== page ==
Johannesburg - A new finance minister may be on the cards as Pravin Gordhan contemplates retirement.
“I will be discussing that with the family over this break,” Gordhan said in an interview this week.
The respected cabinet member will turn 65 in April, when his five-year term as finance minister will end anyway ahead of the 2014 poll. However his words suggest he will not be seeking a second term and will therefore not be following in the footsteps of his predecessor, Trevor Manuel, who became one of the longest-standing finance ministers in the world.
Though Gordhan is now hitting retirement age, it is unlikely the busy 64-year-old will retreat from the workforce.
“Retire means you give up one thing and you do something else,” he said. “I’ve worked all my life. The age doesn’t really matter.”
While a return to the finance portfolio seems to be out of the question, the pharmacist-turned-politician did not rule out a return to government or the public sector in some other role.
“That decision is partly personal, partly political,” he said, before cautiously turning to the party line: “The ANC will decide.”
Gordhan is also a member of the ruling party’s national executive committee.
He was appointed minister by President Jacob Zuma in 2009 and prior to that headed the South African Revenue Service for 10 years.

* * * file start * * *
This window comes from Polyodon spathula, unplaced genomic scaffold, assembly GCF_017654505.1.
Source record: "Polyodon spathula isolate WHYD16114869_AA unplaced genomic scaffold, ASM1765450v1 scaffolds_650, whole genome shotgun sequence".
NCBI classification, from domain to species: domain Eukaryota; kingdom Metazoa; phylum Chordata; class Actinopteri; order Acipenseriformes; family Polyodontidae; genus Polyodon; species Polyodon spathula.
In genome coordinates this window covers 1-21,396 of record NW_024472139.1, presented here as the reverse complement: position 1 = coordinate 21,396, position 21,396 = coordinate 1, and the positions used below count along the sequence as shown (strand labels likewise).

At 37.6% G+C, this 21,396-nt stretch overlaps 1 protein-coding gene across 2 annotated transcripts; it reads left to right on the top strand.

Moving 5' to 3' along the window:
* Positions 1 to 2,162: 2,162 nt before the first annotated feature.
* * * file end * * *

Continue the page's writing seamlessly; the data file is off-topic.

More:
From 1994 to 1998 he was an MP and focused in the main on the implementation of the constitution in 1996.
A widely respected finance minister, both at home and abroad, the Durban-born man has presided over a rocky period in the history of the South African economy, through no fault of his own.
Two weeks after he was appointed finance minister by Zuma in 2009, the country entered into a recession, its first in 17 years. Though that recession was relatively short-lived, the economy has remained sluggish ever since with growth levels well below par, particularly for a developing nation.
The country has lived through its own Arab Spring in the form of the labor unrest that has hit the mining sector badly. Last year was particularly tough with strikes in the sector costing R15 billion in lost output.
Corruption has hit alarming highs. Infighting in the government and the ruling party is bitter, while Gordhan’s boss – Zuma – is becoming increasingly adept at weathering shameful scandals, most of which are a serious drain on the public purse.